This story was produced by our media partner, KXAS-TV (NBC5)Mayor Pro Tem Dwaine Caraway met with city officials over a land deal for the Dallas school bus agency that is now the focus of a federal corruption investigation, according to records obtained by NBC 5 Investigates. The records contradict Caraway’s statement in January that he was not involved in any business deals with the bus agency when he worked as a consultant for a Louisiana businessman.
Alec Bobchin of Princeton High got caught up in the moment as he grew closer to his first Region 5 wrestling championship.“I remember looking up at clock before we started the last couple of seconds,” Bobchin recalled of his championship match on Feb. 24. “I saw eight seconds left and I was on top for the start and I started feeling butterflies in my stomach. I was getting excited and when the clock ran down I was so happy. When it was over I pointed to my dad.
In a large warehouse on the south side of Dallas, millions of dollars in unused camera equipment remain stuffed in boxes – row after row of them – all paid for by taxpayers. They are the remains of a government spending spree that is now part of a federal corruption investigation. Many of the boxes are still wrapped on shipping pallets with, at least for now, no place to go.
Muck Rack makes it simple to find people, tweets, or articles that mention any name, keyword, company, hashtag etc. We've compiled this guide to help you make the most of your search.
Selecting a term
Start searching tweets, articles from media outlets, articles mentioned in tweets, journalists'
names, titles and bios with some suggested searches:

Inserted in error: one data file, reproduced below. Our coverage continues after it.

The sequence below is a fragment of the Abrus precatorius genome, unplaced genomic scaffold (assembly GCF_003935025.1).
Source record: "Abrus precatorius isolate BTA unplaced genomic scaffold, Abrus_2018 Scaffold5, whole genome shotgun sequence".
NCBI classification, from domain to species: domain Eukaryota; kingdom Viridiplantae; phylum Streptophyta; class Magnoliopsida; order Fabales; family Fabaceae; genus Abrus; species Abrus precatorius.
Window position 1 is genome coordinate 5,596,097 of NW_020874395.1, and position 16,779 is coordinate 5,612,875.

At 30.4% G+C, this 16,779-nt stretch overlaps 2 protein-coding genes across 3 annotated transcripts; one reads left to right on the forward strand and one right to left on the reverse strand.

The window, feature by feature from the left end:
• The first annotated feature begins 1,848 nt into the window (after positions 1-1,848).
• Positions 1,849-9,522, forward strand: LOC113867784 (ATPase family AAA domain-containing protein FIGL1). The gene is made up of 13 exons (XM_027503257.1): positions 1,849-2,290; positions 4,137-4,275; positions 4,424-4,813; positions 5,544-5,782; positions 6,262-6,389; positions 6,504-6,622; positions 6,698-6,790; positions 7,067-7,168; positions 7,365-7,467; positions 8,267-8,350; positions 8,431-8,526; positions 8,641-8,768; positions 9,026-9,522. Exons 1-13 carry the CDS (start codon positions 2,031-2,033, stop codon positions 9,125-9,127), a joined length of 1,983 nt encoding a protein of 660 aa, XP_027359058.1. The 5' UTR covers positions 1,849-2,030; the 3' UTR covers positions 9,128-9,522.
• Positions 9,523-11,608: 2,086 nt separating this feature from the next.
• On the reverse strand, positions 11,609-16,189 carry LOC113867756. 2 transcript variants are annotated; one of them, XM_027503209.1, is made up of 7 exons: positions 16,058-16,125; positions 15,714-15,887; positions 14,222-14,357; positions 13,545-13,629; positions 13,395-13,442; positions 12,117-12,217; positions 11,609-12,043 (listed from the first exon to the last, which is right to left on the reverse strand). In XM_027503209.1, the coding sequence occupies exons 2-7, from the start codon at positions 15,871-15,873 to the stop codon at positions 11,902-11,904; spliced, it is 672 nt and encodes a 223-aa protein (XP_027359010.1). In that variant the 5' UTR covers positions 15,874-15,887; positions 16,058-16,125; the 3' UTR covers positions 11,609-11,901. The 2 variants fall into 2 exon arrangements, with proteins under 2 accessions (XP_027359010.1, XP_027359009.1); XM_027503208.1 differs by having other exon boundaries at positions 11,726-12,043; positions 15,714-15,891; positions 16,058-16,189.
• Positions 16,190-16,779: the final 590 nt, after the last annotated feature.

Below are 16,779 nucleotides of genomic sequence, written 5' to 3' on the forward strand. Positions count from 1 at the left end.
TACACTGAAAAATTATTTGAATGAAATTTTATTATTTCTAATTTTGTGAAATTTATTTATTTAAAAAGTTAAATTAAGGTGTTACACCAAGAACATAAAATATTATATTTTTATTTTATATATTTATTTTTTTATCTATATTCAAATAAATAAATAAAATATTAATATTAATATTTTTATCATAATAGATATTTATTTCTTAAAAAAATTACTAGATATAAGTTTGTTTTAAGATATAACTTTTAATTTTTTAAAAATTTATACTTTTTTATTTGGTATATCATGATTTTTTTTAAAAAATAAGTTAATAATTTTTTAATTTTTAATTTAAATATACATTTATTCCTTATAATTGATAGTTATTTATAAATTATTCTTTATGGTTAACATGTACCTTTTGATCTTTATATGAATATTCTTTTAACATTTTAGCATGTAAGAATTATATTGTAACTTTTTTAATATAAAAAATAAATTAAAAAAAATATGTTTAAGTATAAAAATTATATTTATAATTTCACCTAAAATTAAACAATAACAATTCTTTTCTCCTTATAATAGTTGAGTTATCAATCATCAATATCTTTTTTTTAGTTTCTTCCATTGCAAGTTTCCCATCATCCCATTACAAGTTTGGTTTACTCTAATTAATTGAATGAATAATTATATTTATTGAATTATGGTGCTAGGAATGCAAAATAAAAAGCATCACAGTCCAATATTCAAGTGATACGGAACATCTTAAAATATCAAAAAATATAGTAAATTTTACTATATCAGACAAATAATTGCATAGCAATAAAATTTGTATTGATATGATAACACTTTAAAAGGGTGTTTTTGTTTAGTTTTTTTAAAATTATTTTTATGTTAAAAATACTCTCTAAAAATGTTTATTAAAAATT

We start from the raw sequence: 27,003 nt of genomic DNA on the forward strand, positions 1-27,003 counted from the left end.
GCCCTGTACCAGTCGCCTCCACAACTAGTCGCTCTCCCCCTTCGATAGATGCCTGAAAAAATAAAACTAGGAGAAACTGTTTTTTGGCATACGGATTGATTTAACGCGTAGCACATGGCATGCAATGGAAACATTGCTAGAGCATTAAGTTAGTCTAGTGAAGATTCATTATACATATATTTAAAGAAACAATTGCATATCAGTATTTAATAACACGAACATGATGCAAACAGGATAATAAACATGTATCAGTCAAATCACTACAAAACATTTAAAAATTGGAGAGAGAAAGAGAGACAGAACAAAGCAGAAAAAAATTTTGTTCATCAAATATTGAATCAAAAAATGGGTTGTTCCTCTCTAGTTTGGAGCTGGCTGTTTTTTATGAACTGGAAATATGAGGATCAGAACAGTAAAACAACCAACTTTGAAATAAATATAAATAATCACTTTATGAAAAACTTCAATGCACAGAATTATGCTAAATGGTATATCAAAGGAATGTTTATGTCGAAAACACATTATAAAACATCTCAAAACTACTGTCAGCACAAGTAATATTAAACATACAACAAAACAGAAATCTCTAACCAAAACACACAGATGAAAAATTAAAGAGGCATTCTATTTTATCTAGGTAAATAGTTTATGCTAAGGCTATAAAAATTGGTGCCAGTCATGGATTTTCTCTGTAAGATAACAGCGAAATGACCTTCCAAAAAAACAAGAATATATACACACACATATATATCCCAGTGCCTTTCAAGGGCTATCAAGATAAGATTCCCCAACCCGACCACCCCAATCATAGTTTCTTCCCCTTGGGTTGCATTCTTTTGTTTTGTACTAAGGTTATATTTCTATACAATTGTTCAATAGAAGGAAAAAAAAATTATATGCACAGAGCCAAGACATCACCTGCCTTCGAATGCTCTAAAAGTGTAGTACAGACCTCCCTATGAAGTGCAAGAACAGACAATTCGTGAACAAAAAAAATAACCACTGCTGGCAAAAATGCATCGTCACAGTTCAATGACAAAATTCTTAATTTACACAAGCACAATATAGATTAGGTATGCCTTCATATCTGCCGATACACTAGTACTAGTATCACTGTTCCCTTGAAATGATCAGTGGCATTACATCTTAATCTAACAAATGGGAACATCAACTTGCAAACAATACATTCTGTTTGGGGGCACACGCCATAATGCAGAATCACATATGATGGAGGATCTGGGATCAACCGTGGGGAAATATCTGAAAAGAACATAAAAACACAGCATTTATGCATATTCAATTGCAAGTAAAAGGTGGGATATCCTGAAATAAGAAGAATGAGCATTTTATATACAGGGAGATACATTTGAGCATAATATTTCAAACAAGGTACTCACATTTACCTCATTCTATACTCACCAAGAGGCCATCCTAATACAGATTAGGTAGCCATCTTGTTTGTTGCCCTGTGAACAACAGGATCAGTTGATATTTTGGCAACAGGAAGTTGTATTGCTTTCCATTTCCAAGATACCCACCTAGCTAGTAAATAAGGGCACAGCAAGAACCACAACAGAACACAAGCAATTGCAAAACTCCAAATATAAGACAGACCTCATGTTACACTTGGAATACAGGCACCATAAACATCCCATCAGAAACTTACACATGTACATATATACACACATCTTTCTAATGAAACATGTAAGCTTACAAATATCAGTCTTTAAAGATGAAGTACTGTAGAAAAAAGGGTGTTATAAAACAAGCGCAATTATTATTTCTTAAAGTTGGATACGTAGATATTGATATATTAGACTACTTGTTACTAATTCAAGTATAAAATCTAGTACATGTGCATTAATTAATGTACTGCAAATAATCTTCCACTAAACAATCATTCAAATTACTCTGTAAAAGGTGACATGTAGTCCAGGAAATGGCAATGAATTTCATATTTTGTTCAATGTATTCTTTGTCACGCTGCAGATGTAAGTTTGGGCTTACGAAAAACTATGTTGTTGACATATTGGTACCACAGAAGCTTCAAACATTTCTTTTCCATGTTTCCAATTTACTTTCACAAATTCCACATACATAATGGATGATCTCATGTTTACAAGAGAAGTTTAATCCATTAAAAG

Companies or Topics (e.g. iPhone, Microsoft)
Phrases (e.g. "cloud computing") — use quotes to keep the terms together
Twitter handles (e.g. @username) — returns those who have mentioned or replied to
Names (e.g. "David Pogue")
Hashtags (e.g. #sxsw, #london2012)
Bio details (e.g. vegan, Olympics, father)
Muck Rack's Advanced Search allows for many boolean operators.
Find results that mention multiple specified terms, use AND or
+. For example, ensure each result contains both Elon Musk and Mark Zuckerberg by
searching Musk AND Zuckerberg or Musk + Zuckerberg.
Use the operators OR or , to broaden your search when you'd like either of
multiple terms to appear in results. (This is the default behavior of our search when no operators
are used). For example, results will contain either cake or cookie by searching cake OR cookie or cake,cookie
Use NOT or - to subtract results from your search. For
example, searching Disney will yield results about the Walt Disney Company as well as Walt Disney
World Resort. To exclude mentions of Disney World, search for Disney -World or Disney
When using one of these operators with a phrase, enclose it in quotation marks. For example, you can
find results about smartphones excluding Apple's iPhone 4S by searching smartphone -"iPhone
Exact case matching or punctuation
If you're searching for a brand name or keyword that relies on specific punctuation marks or capitalization, you can
find results that match your exact query by adding matchcase: before the keyword you're searching for, like matchcase:E*TRADE .
Use parentheses to separate multiple
boolean phrases. For example, to find journalists talking about having fun in Disney World or
Disneyland, search for ("disney world" OR disneyland) AND fun.
An asterisk can be used to search for any variation of a root word truncated by the asterisk. For example, searching for admin* will return results for administrator, administration, administer, administered, etc.
A near operator is an AND operator where you can control the distance between the words. You can vary the distance the near operation uses by adding a forward slash and number (between 0-99) such as strawberries NEAR/10 "whipped cream", which means the strawberries must exist within 10 words of "whipped cream".